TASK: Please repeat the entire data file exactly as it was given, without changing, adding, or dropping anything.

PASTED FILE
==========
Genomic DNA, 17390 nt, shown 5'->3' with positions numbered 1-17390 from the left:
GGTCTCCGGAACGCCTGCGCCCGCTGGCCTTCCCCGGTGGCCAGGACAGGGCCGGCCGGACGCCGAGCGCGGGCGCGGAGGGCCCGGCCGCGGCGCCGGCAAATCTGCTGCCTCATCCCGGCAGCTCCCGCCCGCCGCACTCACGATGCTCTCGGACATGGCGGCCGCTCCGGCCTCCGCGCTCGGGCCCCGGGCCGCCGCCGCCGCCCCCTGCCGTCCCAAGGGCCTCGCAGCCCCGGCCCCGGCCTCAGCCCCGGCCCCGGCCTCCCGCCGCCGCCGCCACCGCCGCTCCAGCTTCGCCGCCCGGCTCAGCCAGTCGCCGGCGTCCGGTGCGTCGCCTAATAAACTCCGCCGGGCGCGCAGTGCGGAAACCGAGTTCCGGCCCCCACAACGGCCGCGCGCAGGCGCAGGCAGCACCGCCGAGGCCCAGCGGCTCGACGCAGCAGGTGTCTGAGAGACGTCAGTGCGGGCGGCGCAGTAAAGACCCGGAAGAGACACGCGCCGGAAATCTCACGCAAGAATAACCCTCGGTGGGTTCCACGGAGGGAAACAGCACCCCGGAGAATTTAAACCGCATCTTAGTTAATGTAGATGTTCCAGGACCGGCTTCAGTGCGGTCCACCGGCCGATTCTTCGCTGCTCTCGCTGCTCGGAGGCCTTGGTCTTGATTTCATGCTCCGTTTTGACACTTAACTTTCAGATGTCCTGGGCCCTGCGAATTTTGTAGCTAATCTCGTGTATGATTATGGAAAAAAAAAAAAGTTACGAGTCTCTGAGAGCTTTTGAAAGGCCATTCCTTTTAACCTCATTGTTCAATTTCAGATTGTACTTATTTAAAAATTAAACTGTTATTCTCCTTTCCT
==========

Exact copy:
Genomic DNA, 17390 nt, shown 5'->3' with positions numbered 1-17390 from the left:
GGTCTCCGGAACGCCTGCGCCCGCTGGCCTTCCCCGGTGGCCAGGACAGGGCCGGCCGGACGCCGAGCGCGGGCGCGGAGGGCCCGGCCGCGGCGCCGGCAAATCTGCTGCCTCATCCCGGCAGCTCCCGCCCGCCGCACTCACGATGCTCTCGGACATGGCGGCCGCTCCGGCCTCCGCGCTCGGGCCCCGGGCCGCCGCCGCCGCCCCCTGCCGTCCCAAGGGCCTCGCAGCCCCGGCCCCGGCCTCAGCCCCGGCCCCGGCCTCCCGCCGCCGCCGCCACCGCCGCTCCAGCTTCGCCGCCCGGCTCAGCCAGTCGCCGGCGTCCGGTGCGTCGCCTAATAAACTCCGCCGGGCGCGCAGTGCGGAAACCGAGTTCCGGCCCCCACAACGGCCGCGCGCAGGCGCAGGCAGCACCGCCGAGGCCCAGCGGCTCGACGCAGCAGGTGTCTGAGAGACGTCAGTGCGGGCGGCGCAGTAAAGACCCGGAAGAGACACGCGCCGGAAATCTCACGCAAGAATAACCCTCGGTGGGTTCCACGGAGGGAAACAGCACCCCGGAGAATTTAAACCGCATCTTAGTTAATGTAGATGTTCCAGGACCGGCTTCAGTGCGGTCCACCGGCCGATTCTTCGCTGCTCTCGCTGCTCGGAGGCCTTGGTCTTGATTTCATGCTCCGTTTTGACACTTAACTTTCAGATGTCCTGGGCCCTGCGAATTTTGTAGCTAATCTCGTGTATGATTATGGAAAAAAAAAAAAGTTACGAGTCTCTGAGAGCTTTTGAAAGGCCATTCCTTTTAACCTCATTGTTCAATTTCAGATTGTACTTATTTAAAAATTAAACTGTTATTCTCCTTTCCT